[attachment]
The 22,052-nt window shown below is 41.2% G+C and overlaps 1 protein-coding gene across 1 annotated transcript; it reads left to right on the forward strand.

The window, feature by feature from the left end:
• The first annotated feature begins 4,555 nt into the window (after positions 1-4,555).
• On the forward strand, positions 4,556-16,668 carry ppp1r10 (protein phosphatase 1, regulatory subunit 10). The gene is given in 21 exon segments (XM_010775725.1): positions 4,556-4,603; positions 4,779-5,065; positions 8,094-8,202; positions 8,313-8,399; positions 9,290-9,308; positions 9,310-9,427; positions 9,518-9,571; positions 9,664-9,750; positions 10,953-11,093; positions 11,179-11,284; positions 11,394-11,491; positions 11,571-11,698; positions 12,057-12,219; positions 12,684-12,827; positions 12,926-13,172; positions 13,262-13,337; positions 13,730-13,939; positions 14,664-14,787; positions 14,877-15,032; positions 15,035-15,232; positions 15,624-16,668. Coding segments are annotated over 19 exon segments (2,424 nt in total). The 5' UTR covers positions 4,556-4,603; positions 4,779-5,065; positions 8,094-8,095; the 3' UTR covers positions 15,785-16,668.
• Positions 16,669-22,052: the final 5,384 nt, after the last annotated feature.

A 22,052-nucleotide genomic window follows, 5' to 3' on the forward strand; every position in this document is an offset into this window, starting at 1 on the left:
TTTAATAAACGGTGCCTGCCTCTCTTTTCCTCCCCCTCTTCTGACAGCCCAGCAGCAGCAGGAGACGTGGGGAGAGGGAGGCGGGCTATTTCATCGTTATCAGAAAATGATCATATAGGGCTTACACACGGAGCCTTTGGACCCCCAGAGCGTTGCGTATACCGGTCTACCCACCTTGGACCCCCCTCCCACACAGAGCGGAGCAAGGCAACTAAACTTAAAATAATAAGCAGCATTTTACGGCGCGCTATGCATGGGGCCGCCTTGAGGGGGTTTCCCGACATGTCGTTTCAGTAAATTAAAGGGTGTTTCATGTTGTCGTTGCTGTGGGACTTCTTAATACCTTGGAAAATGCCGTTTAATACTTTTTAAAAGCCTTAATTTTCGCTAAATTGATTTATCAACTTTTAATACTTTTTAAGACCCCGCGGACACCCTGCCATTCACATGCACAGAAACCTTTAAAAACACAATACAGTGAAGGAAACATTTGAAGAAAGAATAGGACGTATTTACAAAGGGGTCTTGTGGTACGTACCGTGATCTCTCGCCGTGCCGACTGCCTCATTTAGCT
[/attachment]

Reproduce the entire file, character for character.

The 22,052-nt window shown below is 41.2% G+C and overlaps 1 protein-coding gene across 1 annotated transcript; it reads left to right on the forward strand.

The window, feature by feature from the left end:
• The first annotated feature begins 4,555 nt into the window (after positions 1-4,555).
• On the forward strand, positions 4,556-16,668 carry ppp1r10 (protein phosphatase 1, regulatory subunit 10). The gene is given in 21 exon segments (XM_010775725.1): positions 4,556-4,603; positions 4,779-5,065; positions 8,094-8,202; positions 8,313-8,399; positions 9,290-9,308; positions 9,310-9,427; positions 9,518-9,571; positions 9,664-9,750; positions 10,953-11,093; positions 11,179-11,284; positions 11,394-11,491; positions 11,571-11,698; positions 12,057-12,219; positions 12,684-12,827; positions 12,926-13,172; positions 13,262-13,337; positions 13,730-13,939; positions 14,664-14,787; positions 14,877-15,032; positions 15,035-15,232; positions 15,624-16,668. Coding segments are annotated over 19 exon segments (2,424 nt in total). The 5' UTR covers positions 4,556-4,603; positions 4,779-5,065; positions 8,094-8,095; the 3' UTR covers positions 15,785-16,668.
• Positions 16,669-22,052: the final 5,384 nt, after the last annotated feature.

A 22,052-nucleotide genomic window follows, 5' to 3' on the forward strand; every position in this document is an offset into this window, starting at 1 on the left:
TTTAATAAACGGTGCCTGCCTCTCTTTTCCTCCCCCTCTTCTGACAGCCCAGCAGCAGCAGGAGACGTGGGGAGAGGGAGGCGGGCTATTTCATCGTTATCAGAAAATGATCATATAGGGCTTACACACGGAGCCTTTGGACCCCCAGAGCGTTGCGTATACCGGTCTACCCACCTTGGACCCCCCTCCCACACAGAGCGGAGCAAGGCAACTAAACTTAAAATAATAAGCAGCATTTTACGGCGCGCTATGCATGGGGCCGCCTTGAGGGGGTTTCCCGACATGTCGTTTCAGTAAATTAAAGGGTGTTTCATGTTGTCGTTGCTGTGGGACTTCTTAATACCTTGGAAAATGCCGTTTAATACTTTTTAAAAGCCTTAATTTTCGCTAAATTGATTTATCAACTTTTAATACTTTTTAAGACCCCGCGGACACCCTGCCATTCACATGCACAGAAACCTTTAAAAACACAATACAGTGAAGGAAACATTTGAAGAAAGAATAGGACGTATTTACAAAGGGGTCTTGTGGTACGTACCGTGATCTCTCGCCGTGCCGACTGCCTCATTTAGCT